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Lecture 6

BIOC50H3 Lecture Notes - Lecture 6: Heterostraci, Invertebrate, Myllokunmingia


Department
Biological Sciences
Course Code
BIOC50H3
Professor
Jason Weir
Lecture
6

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Lec 6 – Early Vertebrates
Vertebrate relatives
-Notochord – stiff, rod-shaped body found in embryos of all chordates – primitive axis of
embryo; persists in some as main axis
-Closest relative – two invertebrate phylum (have a notochord but no spine, skeleton or
head)
-1. Urochordates – larva uses the notochord and muscle fibers in tail-like structure to
swim actively – as adults become most sedentary, attached to the sea floor
-Cephalochordates – notochord important in the adult stages – primitive brain of sensory
organs
-Several adaptations over time (eyes, head -2 , skull -3, spine -4, first bone-like elements
-5, paired fins, cellular bone -6, jaws, pelvic fins -7, bony exoskeleton disappears -8,
endoskeleton of bone -9, lungs (homologous) -10)
Precursors to early Craniates - Haikouichthys and Myllokunmingia (distinct head with small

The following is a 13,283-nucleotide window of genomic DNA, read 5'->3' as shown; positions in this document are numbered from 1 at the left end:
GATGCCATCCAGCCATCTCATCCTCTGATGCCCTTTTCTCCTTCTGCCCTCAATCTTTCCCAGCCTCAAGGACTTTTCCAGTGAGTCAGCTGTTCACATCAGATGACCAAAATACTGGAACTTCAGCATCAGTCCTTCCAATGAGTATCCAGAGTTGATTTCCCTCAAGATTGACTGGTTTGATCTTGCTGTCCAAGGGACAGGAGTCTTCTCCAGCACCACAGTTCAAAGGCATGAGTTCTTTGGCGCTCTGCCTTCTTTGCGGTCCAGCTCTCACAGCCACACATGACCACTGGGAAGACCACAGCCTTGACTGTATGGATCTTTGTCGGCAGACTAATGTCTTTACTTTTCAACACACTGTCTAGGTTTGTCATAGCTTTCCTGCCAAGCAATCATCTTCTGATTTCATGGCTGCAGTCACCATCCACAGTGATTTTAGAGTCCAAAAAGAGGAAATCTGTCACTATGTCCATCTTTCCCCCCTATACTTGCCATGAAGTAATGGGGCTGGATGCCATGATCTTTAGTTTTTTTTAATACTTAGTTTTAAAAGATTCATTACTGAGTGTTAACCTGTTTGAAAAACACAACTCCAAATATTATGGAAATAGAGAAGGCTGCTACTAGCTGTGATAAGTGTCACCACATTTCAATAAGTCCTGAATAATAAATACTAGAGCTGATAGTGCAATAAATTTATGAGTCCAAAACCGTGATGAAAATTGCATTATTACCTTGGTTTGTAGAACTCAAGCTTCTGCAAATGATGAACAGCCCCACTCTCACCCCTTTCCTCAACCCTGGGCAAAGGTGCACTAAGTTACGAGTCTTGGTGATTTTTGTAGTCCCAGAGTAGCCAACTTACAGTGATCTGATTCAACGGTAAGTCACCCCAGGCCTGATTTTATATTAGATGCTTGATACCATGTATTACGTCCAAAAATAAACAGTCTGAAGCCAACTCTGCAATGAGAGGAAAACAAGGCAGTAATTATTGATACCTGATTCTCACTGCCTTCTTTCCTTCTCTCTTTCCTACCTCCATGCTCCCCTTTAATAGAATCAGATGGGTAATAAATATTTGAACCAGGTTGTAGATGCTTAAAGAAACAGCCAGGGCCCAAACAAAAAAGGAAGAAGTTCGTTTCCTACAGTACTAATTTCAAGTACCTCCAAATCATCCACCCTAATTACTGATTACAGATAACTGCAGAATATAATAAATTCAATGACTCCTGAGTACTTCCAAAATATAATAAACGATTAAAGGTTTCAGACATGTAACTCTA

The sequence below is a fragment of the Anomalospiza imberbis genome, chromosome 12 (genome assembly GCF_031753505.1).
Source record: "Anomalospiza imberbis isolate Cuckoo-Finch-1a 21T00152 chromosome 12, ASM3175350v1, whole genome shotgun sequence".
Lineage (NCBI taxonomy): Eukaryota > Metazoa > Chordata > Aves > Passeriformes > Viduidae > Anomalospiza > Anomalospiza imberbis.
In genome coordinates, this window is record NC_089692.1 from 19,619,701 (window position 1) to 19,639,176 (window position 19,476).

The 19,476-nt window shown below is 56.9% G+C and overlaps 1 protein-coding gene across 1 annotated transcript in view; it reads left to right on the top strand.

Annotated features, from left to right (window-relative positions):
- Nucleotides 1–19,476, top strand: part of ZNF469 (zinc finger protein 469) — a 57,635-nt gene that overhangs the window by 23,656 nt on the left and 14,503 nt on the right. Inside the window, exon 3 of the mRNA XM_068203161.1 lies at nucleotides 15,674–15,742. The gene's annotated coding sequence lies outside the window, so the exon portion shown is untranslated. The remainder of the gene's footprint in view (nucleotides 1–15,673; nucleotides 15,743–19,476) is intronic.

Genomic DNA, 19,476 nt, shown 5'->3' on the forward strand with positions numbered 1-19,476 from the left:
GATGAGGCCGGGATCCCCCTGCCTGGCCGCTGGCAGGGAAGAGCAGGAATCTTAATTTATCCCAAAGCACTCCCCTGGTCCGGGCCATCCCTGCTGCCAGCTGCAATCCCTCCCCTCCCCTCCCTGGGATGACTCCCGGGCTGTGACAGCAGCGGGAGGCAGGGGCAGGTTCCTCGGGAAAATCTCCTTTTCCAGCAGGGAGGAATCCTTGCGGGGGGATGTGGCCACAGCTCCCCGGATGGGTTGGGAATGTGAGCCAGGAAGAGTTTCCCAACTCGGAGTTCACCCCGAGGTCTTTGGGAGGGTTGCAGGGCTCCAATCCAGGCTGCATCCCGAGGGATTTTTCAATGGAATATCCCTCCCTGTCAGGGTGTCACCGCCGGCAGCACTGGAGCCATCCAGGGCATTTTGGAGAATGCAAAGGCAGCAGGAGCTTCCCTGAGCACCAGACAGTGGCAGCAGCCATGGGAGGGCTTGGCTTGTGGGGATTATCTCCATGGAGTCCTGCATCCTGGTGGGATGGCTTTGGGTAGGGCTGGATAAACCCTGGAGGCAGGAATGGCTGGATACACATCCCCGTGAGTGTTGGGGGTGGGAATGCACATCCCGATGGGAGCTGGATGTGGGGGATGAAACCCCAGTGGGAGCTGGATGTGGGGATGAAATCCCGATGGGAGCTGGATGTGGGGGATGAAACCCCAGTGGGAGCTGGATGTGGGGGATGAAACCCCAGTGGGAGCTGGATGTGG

eyes), craniates are defined by having a skull (either bone or cartilage) (Hagfish), lamprey,
Heterostracans (lacked endoskeleton), Osteostracans (paired fins), Gnathostomes (jawed
vertebrates)
-Evolution of the Jaw
-water was taken in at the mouth and passed out through the gill slits
-between each group (gill arch = a thin strip of bone or cartilage that supported the gill)
-probably connected originally with respiration and only at a latter date became important
in feeding
-joint in a forward gill arch may have allowed to mouth to open wider, increasing water
flow over the gills and allowing greater oxygen intake, forming a primitive jaw which later
evolved teeth
Placoderms – carnivorous; extensive armor plating on head and neck
Sharks and Rays
-Early Devonian to Present – lacked bony exoskeleton, endoskeleton of cartilage
Boney Fish
-Late Silurian to present
-Endoskeleton of bone rather than cartilage
-Diversified so rapidly in late Silurian and early Devonian that we have very few fossils of
the earliest forms
-Rayfins – around 24,000 species described – very thin fins composed of webs of skin
supported by numerous thin radiating bones called rays (dominated marine and
freshwater environments)
-Lobefins – fins are stronger than any found in rayfins; three major clades = all extant
today
-Coelacanth – living found in 1938, second found in 1999; “living fossil”
-Lungfish – closest living sister group to land vertebrates – can breathe air with the aid of
one or two lungs homologous to lungs in land vertebrates; other fish groups breath air
through a vascularized swim bladder
-Osteolepiformes – extinct transitional forms between fish and land vertebrates
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